What is a “Lehman moment”? Generally speaking it’s the point at which one company’s disaster becomes everyone else’s problem, as happened in September 2008 when the losses Lehman Brothers had made by betting on America’s subprime mortgage market became insupportable. The investment bank filed for the biggest bankruptcy in corporate history, and panic spread like a disease through the global financial system.
The term has been applied in recent years to the car industry, the Chinese property sector and cryptocurrencies, and it’s not always apposite. In the case of the energy sector, however, there are disturbing parallels. The companies that generate and sell power in the UK and Europe – including Centrica, the UK’s biggest domestic energy provider – are suddenly scrambling for cash in a situation Finland’s minister for economic affairs described on Sunday as having “the ingredients for a Lehman Brothers of [the] energy industry”.
This is happening for reasons that may sound familiar: financial derivatives have been used to do something that looked very clever until, suddenly, it wasn’t. As with the 2008 crisis, the problem is rooted in some expensive bets on the future of a market and, as then, it is beginning to look as if the fallout will be everyone’s problem.
But wait a minute: why, at a time when energy prices are through the roof and companies are reporting record profits, would the energy industry want any more money?
“They don’t have a solvency problem, they have a liquidity problem,” says John Kemp, a senior energy market analyst at Reuters. Kemp explains that when traders, wholesalers and retailers in the energy market buy gas or electricity, they also buy financial instruments that help to take the risk out of changing prices.
It works like this. Imagine you’re a greengrocer. You buy apples at wholesale prices and sell them for a bit more. Then, a local school says it would like you to deliver five boxes of apples a week for the next year, at an agreed price. Great, you have guaranteed income, but what if the price of apples rises? You’ll still have to deliver them to the school, and the price is locked in; you won’t make as much money. You might even make a loss. While you’re thinking about this problem, you wander into the betting shop. Oops – gambling is no way to secure your future income. Or… is it? What if you made a bet that the price of apples would rise? That way, if it does, you’ll make less profit on the apples you’re selling to the school but your winnings at the bookies will cover the difference. If the price of apples falls, you lose the bet but the price of doing so is covered by your higher profits. You’ve now hedged the risk out of supplying apples.
[See also: How the energy crisis is devastating businesses]
Energy companies can insure themselves against uncertainty in a similar way, by taking short positions (bets against prices rising) on energy. However, two problems have emerged. First, the price of gas is now so high and volatile that these positions have become very expensive to take. Second, while customers might pay up in a few months’ time, the financial markets on which these positions are taken expect to be paid daily.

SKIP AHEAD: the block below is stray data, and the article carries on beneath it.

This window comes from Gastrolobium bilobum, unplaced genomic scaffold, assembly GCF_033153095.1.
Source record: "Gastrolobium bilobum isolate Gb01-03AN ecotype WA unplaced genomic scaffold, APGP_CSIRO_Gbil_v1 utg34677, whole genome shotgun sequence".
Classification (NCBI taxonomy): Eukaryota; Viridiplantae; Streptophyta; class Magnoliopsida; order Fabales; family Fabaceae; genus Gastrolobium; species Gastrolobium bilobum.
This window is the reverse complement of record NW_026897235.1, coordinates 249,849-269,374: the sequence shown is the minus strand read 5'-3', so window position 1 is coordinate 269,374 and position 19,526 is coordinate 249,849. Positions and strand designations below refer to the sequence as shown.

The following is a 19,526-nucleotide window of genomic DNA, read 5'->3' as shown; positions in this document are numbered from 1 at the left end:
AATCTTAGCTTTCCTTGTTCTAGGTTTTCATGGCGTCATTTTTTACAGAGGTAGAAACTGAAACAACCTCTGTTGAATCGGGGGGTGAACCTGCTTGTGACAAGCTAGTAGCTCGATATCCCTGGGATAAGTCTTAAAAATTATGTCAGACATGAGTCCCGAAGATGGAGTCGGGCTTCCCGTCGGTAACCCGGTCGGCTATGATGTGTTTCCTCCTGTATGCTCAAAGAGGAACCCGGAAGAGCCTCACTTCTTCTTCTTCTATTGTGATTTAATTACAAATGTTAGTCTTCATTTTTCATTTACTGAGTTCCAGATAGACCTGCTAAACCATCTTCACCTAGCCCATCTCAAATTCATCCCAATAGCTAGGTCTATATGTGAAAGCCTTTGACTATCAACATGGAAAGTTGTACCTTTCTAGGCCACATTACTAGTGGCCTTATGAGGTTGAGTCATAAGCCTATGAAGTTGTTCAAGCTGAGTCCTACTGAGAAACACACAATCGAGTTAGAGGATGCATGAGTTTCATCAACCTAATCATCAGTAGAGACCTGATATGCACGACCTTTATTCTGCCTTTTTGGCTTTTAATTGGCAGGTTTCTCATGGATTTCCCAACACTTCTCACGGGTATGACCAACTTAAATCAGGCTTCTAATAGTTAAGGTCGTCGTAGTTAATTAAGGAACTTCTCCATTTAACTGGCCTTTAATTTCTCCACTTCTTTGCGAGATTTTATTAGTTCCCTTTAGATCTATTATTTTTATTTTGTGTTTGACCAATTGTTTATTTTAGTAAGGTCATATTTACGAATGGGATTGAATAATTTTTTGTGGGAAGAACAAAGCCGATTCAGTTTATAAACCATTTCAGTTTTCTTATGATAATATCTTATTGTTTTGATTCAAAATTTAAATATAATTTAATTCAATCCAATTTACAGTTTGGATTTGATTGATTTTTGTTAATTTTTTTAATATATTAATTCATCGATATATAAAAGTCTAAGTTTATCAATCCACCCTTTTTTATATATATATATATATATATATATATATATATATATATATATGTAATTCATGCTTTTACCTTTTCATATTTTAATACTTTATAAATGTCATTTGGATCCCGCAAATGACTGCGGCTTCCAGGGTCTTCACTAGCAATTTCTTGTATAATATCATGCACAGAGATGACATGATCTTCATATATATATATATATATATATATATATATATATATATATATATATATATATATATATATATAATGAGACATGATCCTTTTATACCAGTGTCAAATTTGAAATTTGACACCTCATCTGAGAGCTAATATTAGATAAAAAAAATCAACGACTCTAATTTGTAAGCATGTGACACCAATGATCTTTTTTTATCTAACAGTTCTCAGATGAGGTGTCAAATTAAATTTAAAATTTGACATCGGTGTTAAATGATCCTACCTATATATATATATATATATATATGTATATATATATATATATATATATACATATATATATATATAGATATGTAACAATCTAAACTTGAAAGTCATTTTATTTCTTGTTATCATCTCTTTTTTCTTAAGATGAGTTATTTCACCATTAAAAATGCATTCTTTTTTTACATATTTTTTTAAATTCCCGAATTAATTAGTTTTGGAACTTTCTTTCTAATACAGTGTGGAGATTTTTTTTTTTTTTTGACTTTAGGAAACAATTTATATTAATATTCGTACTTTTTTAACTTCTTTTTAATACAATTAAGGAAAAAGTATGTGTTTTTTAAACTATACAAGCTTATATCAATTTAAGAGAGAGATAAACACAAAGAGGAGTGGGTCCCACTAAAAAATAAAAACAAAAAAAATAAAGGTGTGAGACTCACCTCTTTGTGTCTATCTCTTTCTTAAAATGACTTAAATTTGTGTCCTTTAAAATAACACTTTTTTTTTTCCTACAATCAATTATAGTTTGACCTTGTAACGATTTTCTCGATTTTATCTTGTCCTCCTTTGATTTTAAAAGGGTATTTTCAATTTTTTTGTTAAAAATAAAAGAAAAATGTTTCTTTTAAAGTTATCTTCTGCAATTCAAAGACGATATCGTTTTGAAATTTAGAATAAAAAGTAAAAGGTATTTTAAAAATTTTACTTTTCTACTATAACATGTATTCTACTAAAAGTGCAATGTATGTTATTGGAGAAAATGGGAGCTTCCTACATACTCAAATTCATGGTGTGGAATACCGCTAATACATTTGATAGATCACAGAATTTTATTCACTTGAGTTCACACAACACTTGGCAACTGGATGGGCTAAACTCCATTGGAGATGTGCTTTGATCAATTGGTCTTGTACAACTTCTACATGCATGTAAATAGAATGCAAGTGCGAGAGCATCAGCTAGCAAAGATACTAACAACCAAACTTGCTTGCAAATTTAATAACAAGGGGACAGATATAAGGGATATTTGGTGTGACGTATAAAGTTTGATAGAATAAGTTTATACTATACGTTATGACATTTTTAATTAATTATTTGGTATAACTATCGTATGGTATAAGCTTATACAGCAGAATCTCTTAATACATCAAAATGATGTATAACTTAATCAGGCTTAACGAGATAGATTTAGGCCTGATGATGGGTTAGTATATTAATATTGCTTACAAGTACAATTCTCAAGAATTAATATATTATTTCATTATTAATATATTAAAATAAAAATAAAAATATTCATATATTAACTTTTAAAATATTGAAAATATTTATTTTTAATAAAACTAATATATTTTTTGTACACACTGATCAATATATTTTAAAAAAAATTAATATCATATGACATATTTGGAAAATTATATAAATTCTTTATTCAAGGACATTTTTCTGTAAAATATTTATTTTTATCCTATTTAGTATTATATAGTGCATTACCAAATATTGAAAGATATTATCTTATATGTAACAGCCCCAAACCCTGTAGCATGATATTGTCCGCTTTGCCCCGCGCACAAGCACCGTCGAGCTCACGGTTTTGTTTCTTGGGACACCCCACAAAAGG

What this means is that companies which could wait three months to a year to be paid for energy they’ve supplied (at very high prices) are being asked by banks to cover their hedging losses (which are correspondingly high) right now.
In normal times, Kemp says, banks will “carry that loss for you. [They] will charge you interest – it’s like an overdraft. But if your losses continue to mount there’s going to come a point where the bank is not really that comfortable about continuing to increase your credit facility. They want you to actually put some more simple, cold, hard cash into the account.” It’s for this reason that Centrica, despite reporting a fivefold increase in operating profit for the first half of this year, is now reported to be asking banks for billions in extra credit to give it the liquidity it needs.
In 2008 Lehman had made extravagant bets on the durability of the American housing boom; it got into trouble when homeowners began posting their keys through the letterbox and walking away. The big problem for energy companies today is that they are also exposed to defaults: if hundreds of thousands of small businesses and domestic customers can’t (or won’t) pay their bills, the money that was supposed to cover the energy companies’ hedging losses might never turn up.
“How many households,” Kemp asks, “will simply prove unable to pay their bills?” If a sufficient mass of unpaid bills is allowed to build up, “that will trigger a series of defaults through the system, and ultimately that raises the question about do certain suppliers or generators fail – and if that becomes the case, who absorbs the losses? We’ve reached the point where a lot of the banks are saying ‘we really don’t want to do that; we want to pass that risk on to governments’.”
Even bigger than the risk of domestic energy defaults, Kemp says, is the risk from the UK’s 5.6 million small and medium-sized businesses, which have high energy use and face uncapped price rises of five times or more; one recent survey suggested 70 per cent of the country’s pubs could be unable to pay their bills. While domestic customers could have their payments spread or be moved to prepayment meters, businesses can become insolvent, “and then the debt becomes effectively irrecoverable”.
What this means is that whatever your position on the political merit of “handouts”, as Liz Truss described cost-of-living assistance last month, action to help those most at risk of default (people on lower incomes and small businesses) is essential to reduce the chances of, to use another phrase familiar from 2008, a “credit crunch” in the energy market. To fail to do so would be to introduce an even greater systemic risk.